In the can-puncturing machines heretofore available wherein a pivoted lever is used, the cutting mechanism must necessarily be swung in an arc about 'the pivot of the lever. This results in a transverse movement of the cutting mechanism across the `top of the can for 'which 'the cutting mechanism generally is not designed. The result is a tearing of the can rather Vthan a clean cut; the tearing, in addition to requiring more force than is necessary, also leaving a jagged opening which may be unsafe to use.

It is an object of this invention to provide a can-punching and opening device which, although employing a lever for operating the can-opening mechanism, nevertheless performs the can-opening function by a purely axial movement of the can-opening mechanism relative to the axis ofthe can.

Another object of this invention is to provide a canopening mechanism which will form two openings simultaneously in the top of 'a can, one opening being the pour opening and the other the vent opening, both openings being `formed `by a purely axial movement of the mechanism relative to the axis of the can.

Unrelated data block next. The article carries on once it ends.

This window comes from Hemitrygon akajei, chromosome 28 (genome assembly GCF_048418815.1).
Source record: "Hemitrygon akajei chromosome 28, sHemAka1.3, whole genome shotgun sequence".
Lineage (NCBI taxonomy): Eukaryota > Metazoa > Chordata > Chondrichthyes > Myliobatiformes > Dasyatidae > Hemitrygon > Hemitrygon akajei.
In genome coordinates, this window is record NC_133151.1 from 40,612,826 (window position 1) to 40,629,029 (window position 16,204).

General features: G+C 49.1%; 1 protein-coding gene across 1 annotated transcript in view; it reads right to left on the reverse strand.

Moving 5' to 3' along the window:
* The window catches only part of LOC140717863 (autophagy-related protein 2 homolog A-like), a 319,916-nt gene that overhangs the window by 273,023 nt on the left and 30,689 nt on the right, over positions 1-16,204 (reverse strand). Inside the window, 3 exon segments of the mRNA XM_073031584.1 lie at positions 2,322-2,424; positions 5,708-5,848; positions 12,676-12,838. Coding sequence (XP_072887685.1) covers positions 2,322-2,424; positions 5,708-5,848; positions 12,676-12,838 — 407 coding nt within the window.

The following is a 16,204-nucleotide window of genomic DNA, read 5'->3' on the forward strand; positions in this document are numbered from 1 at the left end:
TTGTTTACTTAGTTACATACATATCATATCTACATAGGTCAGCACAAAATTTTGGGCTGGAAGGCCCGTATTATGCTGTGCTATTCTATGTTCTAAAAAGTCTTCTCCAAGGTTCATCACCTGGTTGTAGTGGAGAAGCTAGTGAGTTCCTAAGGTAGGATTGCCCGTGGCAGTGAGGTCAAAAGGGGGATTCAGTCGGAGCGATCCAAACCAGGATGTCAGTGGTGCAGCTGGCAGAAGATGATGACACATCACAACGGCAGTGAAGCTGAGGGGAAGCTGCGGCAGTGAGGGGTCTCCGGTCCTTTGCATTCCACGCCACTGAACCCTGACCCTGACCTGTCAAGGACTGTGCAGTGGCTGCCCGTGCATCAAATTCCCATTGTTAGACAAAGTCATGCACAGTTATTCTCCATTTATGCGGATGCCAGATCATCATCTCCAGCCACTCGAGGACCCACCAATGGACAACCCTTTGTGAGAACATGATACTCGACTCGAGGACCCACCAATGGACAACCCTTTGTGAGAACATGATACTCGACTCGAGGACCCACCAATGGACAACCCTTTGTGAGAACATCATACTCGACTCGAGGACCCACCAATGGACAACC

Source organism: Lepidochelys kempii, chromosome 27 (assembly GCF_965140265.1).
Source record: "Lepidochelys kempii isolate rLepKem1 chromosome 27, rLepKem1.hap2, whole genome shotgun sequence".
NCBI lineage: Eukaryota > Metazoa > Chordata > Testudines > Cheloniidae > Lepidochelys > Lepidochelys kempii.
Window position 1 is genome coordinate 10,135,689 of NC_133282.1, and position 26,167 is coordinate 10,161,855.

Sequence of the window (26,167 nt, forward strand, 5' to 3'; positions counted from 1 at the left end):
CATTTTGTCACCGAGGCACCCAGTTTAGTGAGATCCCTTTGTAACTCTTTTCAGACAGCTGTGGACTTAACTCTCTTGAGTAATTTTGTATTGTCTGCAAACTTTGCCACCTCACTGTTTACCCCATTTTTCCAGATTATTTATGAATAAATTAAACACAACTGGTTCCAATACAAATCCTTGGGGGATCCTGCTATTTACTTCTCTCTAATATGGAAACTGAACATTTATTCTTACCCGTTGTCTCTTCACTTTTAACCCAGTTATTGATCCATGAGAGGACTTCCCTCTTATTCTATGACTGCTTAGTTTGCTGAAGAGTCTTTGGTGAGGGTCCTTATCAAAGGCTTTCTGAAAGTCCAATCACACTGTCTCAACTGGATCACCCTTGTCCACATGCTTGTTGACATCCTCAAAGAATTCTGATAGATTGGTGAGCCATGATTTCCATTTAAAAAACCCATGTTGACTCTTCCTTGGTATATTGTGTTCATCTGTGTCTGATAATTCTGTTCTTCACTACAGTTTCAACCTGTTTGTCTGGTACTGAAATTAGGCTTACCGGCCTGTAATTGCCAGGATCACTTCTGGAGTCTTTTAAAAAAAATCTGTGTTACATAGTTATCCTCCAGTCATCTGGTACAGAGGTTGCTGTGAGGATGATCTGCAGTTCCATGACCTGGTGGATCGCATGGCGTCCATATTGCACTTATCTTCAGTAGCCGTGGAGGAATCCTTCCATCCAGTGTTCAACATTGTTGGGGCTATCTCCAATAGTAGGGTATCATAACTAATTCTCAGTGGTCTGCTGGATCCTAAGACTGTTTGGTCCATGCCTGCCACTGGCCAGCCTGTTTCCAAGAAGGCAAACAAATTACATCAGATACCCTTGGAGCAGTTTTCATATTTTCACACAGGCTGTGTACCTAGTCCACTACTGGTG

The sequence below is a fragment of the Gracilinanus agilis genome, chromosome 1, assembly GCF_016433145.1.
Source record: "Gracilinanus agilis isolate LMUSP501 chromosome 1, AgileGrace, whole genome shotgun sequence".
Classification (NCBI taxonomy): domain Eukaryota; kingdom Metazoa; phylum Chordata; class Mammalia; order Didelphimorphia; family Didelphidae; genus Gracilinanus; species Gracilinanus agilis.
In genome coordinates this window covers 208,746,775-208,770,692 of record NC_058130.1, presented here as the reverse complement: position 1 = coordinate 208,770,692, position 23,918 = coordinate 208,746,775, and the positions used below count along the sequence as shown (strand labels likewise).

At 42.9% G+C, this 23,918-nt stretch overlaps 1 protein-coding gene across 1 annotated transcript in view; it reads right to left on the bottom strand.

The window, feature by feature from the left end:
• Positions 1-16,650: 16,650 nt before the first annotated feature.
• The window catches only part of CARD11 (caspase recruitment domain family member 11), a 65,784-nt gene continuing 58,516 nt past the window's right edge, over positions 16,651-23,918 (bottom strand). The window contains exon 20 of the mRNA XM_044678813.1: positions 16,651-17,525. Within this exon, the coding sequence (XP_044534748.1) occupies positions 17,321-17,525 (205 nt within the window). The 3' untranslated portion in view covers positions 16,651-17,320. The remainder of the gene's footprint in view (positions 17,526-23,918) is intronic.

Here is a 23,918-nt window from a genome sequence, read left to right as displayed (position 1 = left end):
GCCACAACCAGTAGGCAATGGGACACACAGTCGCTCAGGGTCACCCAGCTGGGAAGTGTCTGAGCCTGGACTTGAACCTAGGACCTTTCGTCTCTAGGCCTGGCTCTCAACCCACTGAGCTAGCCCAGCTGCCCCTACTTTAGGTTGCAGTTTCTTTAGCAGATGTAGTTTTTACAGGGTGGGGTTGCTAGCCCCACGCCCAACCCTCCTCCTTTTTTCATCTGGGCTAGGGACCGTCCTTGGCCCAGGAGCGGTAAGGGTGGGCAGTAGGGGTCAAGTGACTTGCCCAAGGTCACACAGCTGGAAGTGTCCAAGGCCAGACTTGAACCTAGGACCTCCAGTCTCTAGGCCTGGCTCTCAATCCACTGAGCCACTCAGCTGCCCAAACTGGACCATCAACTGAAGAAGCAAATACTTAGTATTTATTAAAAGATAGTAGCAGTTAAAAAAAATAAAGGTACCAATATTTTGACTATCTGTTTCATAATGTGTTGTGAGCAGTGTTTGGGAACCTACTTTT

A further object of this invention lis the provision ofa can-opening mechanism which is adaptable for use with the different sizes of can commonly encountered in the establishment where the mechanism is used.

A more specific object of this invention is the provision of a can-opening mechanism which takes maximum -advantage of molding techniques to reduce the machining 2 operations required in its formation and consequently is inexpensive to make.

These and other objects of this invention will become apparent from the following detailed description when taken together with the accompanying drawings in which:

Fig. l is a side elevational view, partly in section, of a preferred embodiment of this invention;

Fig. 2 is a side elevational view of the device of Fig. 1 showing itin a can-piercing position;

Fig. 3 is an exploded three-quarter side elevational view in perspective of the device of Fig. 1;

Fig. 4 is a plan view in section of the device of Fig. 1, the section being taken substantially along the line 4-4 of Fig. l;

Fig. 5 is a fragmentary side elevational view in section of the can-piercing or punching mechanism and its support;

Fig. 6 is a side elevational View, partly in section, of a modification of the can piercing device; and

Fig. 7 is a plan View in section of the device of Fig. 6, the section being taken substantially along the line 7-7 of Fig. 6.